The largest tract of land is a 145-acre plot that touches Hillsboro Street on the west and U.S. Highway 64 on the northeast. The property is also adjacent to Bellmont Ridge Road in the Chatham Forest neighborhood. The undeveloped plot of land surrounds the Bellmont Pointe Apartments, which sit at the end of Lowe’s Drive, behind the shopping center.

That property is owned by EMGEE LLC, a Raleigh-based company that owns several other plots in Chatham County in the same area that Priddle was asking about. The company is managed by Govind Chandak and Prateek Chandak, who also run a company called Henderson Hotel Associates, LLC, according to business registration information on the N.C. Secretary of State’s website.

A company that uses the same address as EMGEE LLC and is managed by people named Govind Chandak and Prateek Chandak in 2009 purchased the Siena Hotel, a luxury hotel on Franklin Street in Chapel Hill. Orange County property records indicate they still own the property.

The one thing that can’t be put on the land is a competitor to Lowe’s, according to the 2014 deed that EMGEE signed when it purchased the land from the developer who built the Lowe’s shopping center.

Smaller properties are residential and agricultural

Surrounding that large piece of property are several other undeveloped plots of land. Those properties are owned by the State of North Carolina, the Town of Pittsboro, and private owners from Carrboro and Mitchellville, Md.

These smaller tracts of land are zoned for “Residential Agriculture”, which means that the land should be used for “very low-density” residential or agricultural use, and that public water and sewer isn’t planned for the area “in the near future.”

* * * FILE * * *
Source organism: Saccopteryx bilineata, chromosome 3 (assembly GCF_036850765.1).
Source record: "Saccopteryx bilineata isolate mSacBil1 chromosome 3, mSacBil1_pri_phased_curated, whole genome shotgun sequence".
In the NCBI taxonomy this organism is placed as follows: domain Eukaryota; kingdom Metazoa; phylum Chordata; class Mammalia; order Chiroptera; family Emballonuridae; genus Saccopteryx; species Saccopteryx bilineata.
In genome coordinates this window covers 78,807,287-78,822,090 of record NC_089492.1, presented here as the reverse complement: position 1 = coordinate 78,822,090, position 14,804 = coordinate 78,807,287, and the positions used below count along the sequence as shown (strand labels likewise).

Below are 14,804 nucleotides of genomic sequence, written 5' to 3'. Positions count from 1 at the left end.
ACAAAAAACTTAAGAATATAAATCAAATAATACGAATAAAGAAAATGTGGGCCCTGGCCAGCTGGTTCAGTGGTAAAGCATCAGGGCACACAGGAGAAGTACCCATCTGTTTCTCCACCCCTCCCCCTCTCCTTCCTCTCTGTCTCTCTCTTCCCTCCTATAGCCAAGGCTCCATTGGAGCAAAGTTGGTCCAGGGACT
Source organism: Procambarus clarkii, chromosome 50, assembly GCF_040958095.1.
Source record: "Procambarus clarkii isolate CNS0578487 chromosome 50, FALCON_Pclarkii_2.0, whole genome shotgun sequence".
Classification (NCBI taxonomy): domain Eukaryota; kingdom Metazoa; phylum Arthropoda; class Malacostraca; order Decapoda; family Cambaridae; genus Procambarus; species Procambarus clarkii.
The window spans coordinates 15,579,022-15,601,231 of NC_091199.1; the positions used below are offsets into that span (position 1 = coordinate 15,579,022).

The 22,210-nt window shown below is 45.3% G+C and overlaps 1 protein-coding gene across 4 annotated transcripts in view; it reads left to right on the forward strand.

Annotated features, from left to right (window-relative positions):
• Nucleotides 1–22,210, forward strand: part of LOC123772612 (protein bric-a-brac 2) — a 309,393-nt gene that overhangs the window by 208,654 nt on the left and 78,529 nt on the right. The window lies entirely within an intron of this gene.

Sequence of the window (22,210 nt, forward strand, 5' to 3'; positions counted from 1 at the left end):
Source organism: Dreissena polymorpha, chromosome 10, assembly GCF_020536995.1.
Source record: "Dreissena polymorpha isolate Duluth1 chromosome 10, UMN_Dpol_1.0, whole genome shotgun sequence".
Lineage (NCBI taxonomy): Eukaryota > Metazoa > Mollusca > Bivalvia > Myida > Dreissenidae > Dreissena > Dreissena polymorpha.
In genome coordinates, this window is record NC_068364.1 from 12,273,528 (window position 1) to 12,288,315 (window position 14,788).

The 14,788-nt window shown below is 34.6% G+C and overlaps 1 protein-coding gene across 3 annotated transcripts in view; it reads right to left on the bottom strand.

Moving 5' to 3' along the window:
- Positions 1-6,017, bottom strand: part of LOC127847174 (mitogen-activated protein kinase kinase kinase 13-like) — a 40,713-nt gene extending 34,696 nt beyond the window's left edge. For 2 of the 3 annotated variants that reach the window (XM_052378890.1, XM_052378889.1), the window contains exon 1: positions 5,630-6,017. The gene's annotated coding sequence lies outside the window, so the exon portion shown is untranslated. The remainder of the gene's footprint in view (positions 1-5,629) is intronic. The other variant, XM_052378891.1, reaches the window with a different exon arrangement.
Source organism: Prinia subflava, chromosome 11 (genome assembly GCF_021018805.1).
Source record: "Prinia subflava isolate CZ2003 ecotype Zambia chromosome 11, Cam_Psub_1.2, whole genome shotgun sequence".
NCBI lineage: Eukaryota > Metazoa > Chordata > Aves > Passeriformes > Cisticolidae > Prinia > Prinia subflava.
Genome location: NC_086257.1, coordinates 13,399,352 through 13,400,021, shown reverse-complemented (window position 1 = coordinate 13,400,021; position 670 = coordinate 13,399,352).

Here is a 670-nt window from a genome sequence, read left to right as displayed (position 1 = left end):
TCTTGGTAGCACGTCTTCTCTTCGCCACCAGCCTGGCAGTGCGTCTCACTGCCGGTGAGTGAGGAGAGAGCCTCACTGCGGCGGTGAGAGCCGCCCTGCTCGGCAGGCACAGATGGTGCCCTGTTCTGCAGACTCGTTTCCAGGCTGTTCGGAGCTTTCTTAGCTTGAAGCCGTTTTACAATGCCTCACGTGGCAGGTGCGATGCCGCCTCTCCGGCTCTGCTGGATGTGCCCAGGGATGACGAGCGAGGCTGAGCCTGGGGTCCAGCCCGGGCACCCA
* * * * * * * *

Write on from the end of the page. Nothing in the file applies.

It’s all still a little up in the air, but if you have any ideas or questions, the Pittsboro Planning Board is the right place to ask.

If you have information about the land that we aren’t reporting here, please email us at chatham@reesenews.org.

Have other questions about your town or your county? Ask us! Subscribe to our newsletter and ask us any questions you want someone to answer.


Early voting starts today! Vote for your Chatham County commissioners, North Carolina state Senators and state House Representatives, U.S. House Representatives, and more. There will be four locations in Chatham with early voting available: the Board of Elections Main Office in Pittsboro, Northeast District Park in Chapel Hill, Earl B. Fitts Community Center in Siler City, and Goldston Town Hall. Each of the four have the same opening hours, which are as follows: 
  • Wednesday, Oct. 17- Friday, Oct. 19, 7 a.m. to 7 p.m.
  • Saturday, Oct. 20, 8 a.m. to 2 p.m.
  • Monday, Oct. 22 – Friday, Oct. 26, 7 a.m. to 7 p.m.
  • Saturday, Oct. 27, 8 a.m. to 2 p.m.
  • Monday, Oct. 29 – Friday, Nov. 2, 7 a.m. to 7 p.m.
  • Saturday, Nov. 3, 8 a.m. to 2 p.m.
Can’t make it to early voting? Make sure you get to the polls on Election Day: Tuesday, Nov. 6.